Eugene stayed at Tusculum until 7 November. At the end of November 1149, through the aid of the king of Sicily, he was again able to enter Rome, but the atmosphere of open hostility from the Comune soon compelled him to retire (June 1150). Emperor Frederick I Barbarossa promised to aid Eugene against his subjects who had revolted but the support never came. Eugene III died at Tivoli on 8 July 1153. Though the citizens of Rome resented Eugene III's effort to assert his temporal authority, they recognized him as their spiritual lord. Until the day of his death he continued to wear the coarse habit of a Cistercian monk under his robe.[11] He was buried in the Vatican with every mark of respect.


Relief of Pope Eugene III at the pulpit of the former Cistercian Baumgartenberg Abbey

The people of Rome were quick to recognize Eugene III as a pious figure who was meek and spiritual. His tomb acquired considerable fame owing to the miracle purported to have occurred there and his cause for sainthood commenced. Pope Pius IX beatified him in 1872.

See also



  1. ^ Horn, p. 35.
  2. ^ "Pope Blessed Eugene III, New Advent Catholic Encyclopedia".
  3. ^ Horn, p. 31.
  4. ^ J. M. Brixius, Die Mitglieder des Kardinalkollegiums von 1130–1181, Berlin 1912, p. 86; Eugenio III Archived 2015-09-23 at the Wayback Machine. Horn, p. 33–34, has rejected the attribution of this familiar denomination to Eugene III as completely unfounded.
  5. ^ Horn, p. 34–35.
  6. ^ Horn, p. 34.
  7. ^ Horn, p. 35–36.
  8. ^ Horn, p. 36–40.
  9. ^ On that ground Brixius, p. 41 no. 7, lists him among the cardinals created by Innocent II.
  10. ^ Horn, p. 42–45.
  11. ^ a b c d e f g h i j k l m n Norwich, John Julius (2012). The Popes: A History. London: Vintage. ISBN 9780099565871.
  12. ^ The incident was reported in The Deeds of Frederick Barbarossa by Otto of Freising trans. Charls Christopher Mierow, Records of Civilization Sources and Studies 49 (New York: Cambridge University Press, 1953), quoted in Norman Zacour, "The Cardinals' View of the Papacy, 1150-1300" in The Religious Roles of the Papacy: Ideals and Realities 1150-1300, ed. Christopher Ryan, Papers in Medieval Studies, 8 (Toronto: Pontifical Institute of Medieval Studies, 1989), 416. Also quoted in "Reclaiming Rome: Cardinals in the Fifteenth Century" by Caron M, Richardson, Brill, Leiden/Boston, 2009, p.6.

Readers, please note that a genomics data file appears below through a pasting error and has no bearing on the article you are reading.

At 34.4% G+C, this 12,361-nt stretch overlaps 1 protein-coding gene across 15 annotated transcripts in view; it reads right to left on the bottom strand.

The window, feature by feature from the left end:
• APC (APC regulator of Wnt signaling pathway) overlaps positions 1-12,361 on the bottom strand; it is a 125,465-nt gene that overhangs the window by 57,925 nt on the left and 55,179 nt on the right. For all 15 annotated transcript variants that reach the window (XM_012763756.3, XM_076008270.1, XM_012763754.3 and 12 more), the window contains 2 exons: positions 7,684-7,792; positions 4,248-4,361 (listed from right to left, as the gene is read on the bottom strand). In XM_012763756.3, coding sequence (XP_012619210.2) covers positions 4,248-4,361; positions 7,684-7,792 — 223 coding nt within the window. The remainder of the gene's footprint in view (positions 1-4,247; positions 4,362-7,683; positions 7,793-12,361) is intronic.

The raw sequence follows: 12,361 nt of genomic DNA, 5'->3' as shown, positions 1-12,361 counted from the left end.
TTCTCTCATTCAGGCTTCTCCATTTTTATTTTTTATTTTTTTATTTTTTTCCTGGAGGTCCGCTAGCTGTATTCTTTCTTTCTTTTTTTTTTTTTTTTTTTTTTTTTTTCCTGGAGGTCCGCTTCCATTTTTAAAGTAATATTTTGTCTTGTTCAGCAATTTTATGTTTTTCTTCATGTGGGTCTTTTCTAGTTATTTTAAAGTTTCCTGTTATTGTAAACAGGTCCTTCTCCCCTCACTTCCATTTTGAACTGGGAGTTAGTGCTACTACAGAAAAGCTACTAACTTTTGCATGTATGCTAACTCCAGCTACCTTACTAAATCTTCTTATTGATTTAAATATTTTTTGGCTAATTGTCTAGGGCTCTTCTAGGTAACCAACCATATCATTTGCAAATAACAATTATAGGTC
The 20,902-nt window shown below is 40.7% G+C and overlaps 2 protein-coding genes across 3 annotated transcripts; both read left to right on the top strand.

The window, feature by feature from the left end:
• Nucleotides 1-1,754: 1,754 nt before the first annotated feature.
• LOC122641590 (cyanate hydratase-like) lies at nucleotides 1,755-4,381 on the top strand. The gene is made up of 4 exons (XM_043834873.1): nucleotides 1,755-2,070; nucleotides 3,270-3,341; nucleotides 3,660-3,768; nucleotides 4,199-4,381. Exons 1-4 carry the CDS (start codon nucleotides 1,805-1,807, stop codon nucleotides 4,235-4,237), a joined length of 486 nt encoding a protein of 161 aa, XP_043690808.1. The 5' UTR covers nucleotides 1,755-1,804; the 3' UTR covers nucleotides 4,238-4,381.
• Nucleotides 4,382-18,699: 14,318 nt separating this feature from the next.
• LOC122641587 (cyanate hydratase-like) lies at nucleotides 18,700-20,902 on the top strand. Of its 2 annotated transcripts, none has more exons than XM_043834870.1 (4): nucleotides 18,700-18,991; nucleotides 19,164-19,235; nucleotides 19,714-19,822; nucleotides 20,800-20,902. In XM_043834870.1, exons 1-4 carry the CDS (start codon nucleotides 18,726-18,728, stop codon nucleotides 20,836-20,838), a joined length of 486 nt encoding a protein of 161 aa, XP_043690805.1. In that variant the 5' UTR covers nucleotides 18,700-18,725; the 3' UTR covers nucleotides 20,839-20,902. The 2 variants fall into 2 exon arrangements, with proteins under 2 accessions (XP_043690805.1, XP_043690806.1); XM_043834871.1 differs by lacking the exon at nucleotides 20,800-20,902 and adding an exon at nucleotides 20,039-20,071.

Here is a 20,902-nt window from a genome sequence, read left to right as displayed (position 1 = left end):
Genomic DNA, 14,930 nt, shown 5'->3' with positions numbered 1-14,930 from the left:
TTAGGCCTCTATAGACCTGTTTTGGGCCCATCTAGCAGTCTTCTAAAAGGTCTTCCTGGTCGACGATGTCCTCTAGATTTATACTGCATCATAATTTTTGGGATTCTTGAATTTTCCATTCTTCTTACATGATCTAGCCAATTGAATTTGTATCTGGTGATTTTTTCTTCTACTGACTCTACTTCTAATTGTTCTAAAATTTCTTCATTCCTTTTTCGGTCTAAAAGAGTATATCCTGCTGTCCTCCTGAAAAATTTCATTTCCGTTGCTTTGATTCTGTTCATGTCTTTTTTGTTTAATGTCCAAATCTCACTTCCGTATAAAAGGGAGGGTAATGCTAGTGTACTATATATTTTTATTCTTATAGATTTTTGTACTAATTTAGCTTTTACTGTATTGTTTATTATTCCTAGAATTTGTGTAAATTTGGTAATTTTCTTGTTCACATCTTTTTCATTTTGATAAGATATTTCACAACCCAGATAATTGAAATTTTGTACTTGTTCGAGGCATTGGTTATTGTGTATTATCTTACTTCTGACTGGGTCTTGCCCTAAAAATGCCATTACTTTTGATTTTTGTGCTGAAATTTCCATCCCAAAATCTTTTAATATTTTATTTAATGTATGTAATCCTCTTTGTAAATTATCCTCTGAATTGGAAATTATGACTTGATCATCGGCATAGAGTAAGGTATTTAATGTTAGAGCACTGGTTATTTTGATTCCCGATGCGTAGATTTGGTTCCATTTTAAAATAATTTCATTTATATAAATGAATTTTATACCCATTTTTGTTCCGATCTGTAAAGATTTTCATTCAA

13. ^ Bernard of Clairvaux, De Considerationes, 4.1.1. and 4.5.16; Saint Bernard of Clairvaux, Five Books on Consideration: Advice to a Pope, trans. John D. Anderson and Elizabeth T. Kennan (Kalamazoo: Cistercian Publications, 1976); discussed in Zacour, "The Cardinals' View of the Papacy, 1150-1300", 417 and quoted in "Reclaiming Rome: Cardinals in the Fifteenth Century" by Caron M, Richardson, Brill, Leiden/Boston, 2009, p. 7.
  14. ^ Evergates, Theodore (2016). Henry the Liberal, Count of Champagne, 1127-1181. University of Pennsylvania Press. p. 16.
  15. ^ Barber, Malcolm (1994). The New Knighthood. Cambridge University Press. p. 58.
  16. ^ J.-D. Mansi (ed.), Sacrorum Conciliorum nova et amplissima collectio, editio novissima Tomus XXI (Venice: A. Zatta, 1776), pp. 707-712. Carl Joseph Hefele, Histoire des conciles d'après les documents originaux Tome V, première partie (Paris: Letouzey 1912), pp. 812-817.
  17. ^ Mansi, pp. 711-736.
  18. ^ P. Jaffe, Regesta pontificum Romanorum, II (Leipzig: Veit 1888), pp. 52-53.
  19. ^ Mansi, pp. 737-738. Hefele, pp. 821-822.


Catholic Church titles Preceded byLucius II Pope 1145–53 Succeeded byAnastasius IV